Keep in mind that the candidates will be interviewing your organization, too — it is a two-way street. Be ready to provide information on your not-for-profit.

After you have identified a group of prospective candidates, ask them to fill out an application — and then pick the best ones for the board to consider. This approach gives control to the board, with the applicants competing as they would for any job.

The application form should outline some of your expectations. For example, a good question might be: Are you willing to contribute about six hours a month for board meetings and committee work? Be sure to also ask about the applicant's background and expertise, especially in the areas where you have identified a needed skill.

Make Your Draft Picks

Offer a brief orientation and tour for prospective board members to introduce them to your organization and explain your mission. Invite the prospects to attend a board meeting to meet current members and see how the board functions. You may want to have the director or a member of the board's nominating or executive committee interview each candidate one-on-one. This helps determine whether the person will be a good fit and a productive addition to your board.

Once you complete this process, you will have enough information for the board members to select the best candidate. You also may find that you have gathered information on several other possible board members whom you can consider for the next opening.

Transition New Players

Once you have selected a new board member, you can do several things to make his or her transition a smooth one. Give a full orientation on your organization, including the issues you are facing and all of the services and programs you provide. You also should brief new members on their legal responsibilities. The background will help your new board member represent your organization well in the community.


By Kelly Seames, CPA

Overpaying executives is a hot topic this year, as legislators and the public fume over salaries in the financial, automotive and other industries receiving federal bailout dollars. In the not-for-profit arena, the IRS is also cracking down on salaries it considers to be unreasonable and is requiring stringent information about compensation on the new Form 990. To protect yourself from sanctions, you need to make sure that your board of directors, at the time it sets an executive salary, arrives at a "reasonable" amount based on comparables for similar positions and adequately documents that research. And, if compensation is above the norm, you need to be ready to justify it.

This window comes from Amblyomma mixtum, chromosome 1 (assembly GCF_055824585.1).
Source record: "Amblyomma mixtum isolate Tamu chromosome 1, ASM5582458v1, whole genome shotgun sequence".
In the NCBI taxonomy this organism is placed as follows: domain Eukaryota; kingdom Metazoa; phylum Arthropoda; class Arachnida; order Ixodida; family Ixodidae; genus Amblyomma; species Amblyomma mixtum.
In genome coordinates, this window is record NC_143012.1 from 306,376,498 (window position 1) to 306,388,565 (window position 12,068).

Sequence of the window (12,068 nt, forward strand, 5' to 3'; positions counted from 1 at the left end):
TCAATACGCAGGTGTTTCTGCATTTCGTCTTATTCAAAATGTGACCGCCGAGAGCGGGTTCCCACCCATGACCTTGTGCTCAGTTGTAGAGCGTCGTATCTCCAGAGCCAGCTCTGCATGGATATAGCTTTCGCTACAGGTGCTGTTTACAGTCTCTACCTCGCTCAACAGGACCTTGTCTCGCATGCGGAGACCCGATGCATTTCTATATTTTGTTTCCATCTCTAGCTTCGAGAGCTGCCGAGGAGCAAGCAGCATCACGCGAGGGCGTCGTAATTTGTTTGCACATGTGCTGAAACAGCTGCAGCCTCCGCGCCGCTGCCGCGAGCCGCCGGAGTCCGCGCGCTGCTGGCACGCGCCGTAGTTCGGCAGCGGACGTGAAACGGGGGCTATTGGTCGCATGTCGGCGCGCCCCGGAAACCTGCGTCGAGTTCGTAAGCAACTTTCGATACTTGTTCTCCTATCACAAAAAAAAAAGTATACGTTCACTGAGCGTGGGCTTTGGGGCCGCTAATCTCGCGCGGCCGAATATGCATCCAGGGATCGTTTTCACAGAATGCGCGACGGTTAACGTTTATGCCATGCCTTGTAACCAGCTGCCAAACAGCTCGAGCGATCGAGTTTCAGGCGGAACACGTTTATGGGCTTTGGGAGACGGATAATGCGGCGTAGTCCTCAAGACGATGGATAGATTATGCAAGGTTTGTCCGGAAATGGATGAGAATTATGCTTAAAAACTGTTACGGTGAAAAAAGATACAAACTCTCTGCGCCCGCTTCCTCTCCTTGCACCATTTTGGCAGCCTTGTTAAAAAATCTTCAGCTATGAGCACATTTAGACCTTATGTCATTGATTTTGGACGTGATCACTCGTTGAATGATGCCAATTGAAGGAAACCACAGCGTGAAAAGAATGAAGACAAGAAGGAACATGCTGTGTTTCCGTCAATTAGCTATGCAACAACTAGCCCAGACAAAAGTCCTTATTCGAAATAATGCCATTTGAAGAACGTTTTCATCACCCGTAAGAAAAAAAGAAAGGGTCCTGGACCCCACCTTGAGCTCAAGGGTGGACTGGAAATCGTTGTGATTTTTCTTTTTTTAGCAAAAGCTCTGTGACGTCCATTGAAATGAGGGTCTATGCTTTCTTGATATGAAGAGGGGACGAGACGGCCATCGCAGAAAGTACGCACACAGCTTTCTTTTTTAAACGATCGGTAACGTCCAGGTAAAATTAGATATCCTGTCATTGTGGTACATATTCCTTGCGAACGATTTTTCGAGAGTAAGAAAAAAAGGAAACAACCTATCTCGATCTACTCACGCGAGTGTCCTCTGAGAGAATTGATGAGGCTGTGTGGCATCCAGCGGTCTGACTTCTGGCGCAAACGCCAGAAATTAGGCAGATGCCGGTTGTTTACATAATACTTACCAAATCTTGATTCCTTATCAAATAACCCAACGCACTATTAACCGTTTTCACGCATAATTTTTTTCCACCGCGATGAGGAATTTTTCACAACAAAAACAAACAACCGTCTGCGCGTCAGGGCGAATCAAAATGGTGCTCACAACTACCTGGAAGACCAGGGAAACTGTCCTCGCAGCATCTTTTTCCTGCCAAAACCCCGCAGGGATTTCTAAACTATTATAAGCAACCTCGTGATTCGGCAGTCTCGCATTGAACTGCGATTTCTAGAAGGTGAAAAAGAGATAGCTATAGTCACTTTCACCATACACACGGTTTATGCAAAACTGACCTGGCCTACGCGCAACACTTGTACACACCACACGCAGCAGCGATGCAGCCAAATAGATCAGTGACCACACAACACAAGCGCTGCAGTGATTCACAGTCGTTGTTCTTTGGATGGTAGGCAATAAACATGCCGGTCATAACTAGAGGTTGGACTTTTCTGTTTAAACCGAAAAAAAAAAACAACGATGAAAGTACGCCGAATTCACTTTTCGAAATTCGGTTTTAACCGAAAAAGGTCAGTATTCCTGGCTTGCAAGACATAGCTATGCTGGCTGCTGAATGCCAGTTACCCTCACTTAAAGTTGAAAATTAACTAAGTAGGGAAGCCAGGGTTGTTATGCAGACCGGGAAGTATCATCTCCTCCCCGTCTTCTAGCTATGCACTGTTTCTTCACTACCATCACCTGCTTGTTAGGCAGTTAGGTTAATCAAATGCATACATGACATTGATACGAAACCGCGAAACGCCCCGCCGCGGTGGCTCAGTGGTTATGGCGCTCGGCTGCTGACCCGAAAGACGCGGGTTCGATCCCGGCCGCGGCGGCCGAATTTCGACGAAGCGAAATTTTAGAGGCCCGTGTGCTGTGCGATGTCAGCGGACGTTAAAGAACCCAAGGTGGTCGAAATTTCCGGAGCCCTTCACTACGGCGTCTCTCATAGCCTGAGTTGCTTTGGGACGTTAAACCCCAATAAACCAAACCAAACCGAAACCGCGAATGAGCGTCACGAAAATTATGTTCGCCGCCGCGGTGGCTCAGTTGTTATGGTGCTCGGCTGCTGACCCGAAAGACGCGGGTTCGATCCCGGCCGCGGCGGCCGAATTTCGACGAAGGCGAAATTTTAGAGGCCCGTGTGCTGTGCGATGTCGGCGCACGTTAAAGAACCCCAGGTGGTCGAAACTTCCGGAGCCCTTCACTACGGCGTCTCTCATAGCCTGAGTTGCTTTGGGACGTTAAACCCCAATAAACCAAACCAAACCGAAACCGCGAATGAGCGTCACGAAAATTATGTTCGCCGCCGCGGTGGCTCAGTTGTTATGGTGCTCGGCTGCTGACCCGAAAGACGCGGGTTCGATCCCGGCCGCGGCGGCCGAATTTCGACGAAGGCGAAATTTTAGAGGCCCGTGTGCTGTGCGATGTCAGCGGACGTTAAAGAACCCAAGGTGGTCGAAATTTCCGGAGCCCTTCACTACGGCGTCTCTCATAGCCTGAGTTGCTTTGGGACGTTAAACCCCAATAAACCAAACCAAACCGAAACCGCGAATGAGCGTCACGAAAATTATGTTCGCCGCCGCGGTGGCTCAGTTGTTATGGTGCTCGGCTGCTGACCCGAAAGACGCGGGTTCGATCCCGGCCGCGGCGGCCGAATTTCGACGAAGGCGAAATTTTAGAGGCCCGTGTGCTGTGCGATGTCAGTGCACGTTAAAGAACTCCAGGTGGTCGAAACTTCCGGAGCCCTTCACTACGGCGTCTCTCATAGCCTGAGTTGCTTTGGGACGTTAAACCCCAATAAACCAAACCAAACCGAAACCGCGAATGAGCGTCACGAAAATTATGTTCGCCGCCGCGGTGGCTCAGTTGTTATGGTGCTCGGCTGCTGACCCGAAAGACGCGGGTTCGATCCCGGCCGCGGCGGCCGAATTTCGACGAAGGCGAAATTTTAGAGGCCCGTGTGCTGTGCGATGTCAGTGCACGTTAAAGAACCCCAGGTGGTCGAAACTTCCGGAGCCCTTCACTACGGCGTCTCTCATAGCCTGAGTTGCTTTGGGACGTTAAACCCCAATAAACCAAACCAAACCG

Excessive executive compensation is a controversial topic in the current world of business, in both the for-profit sector and not-for-profit sector. In the not-for-profit industry, the IRS is cracking down on salaries it considers to be unreasonable and is requiring stringent information about compensation on the new Form 990.

To protect yourself from sanctions, you need to make sure that your board of directors, at the time it sets an executive salary, arrives at a "reasonable" amount based on comparables for similar positions and adequately documents that research. Additionally, the person who will benefit from the salary-setting decision should not be involved in the data-collecting and salary-setting process.

Ensuring Compensation is "Reasonable"

The IRS demands "reasonable compensation" for key employees, defining it as the amount that ordinarily would be paid for like services by like enterprises, whether taxable or tax-exempt, under like circumstances.

Your board of directors ultimately is responsible for compensation, even if a compensation committee determines the amount. Either way, disinterested parties should set compensation, and specific procedures should be in place for times when a conflict of interest arises. For example, committee members with a conflict of interest should excuse themselves from the compensation discussion and abstain from taking part in the decision.

In addition, board committee members making compensation decisions should properly document their steps for determining the appropriate level of compensation and how that conclusion was reached. For instance, they should retain the data used for comparability, an analysis of the employee's qualifications and documentation of the discussions leading to the final decision.

Comparing Apples to Apples

When evaluating a compensation issue, your board's committee should compare the position with others sharing similar duties. It should also consider the scope of the position (national or local), number of subordinates managed and size of the budget it oversees.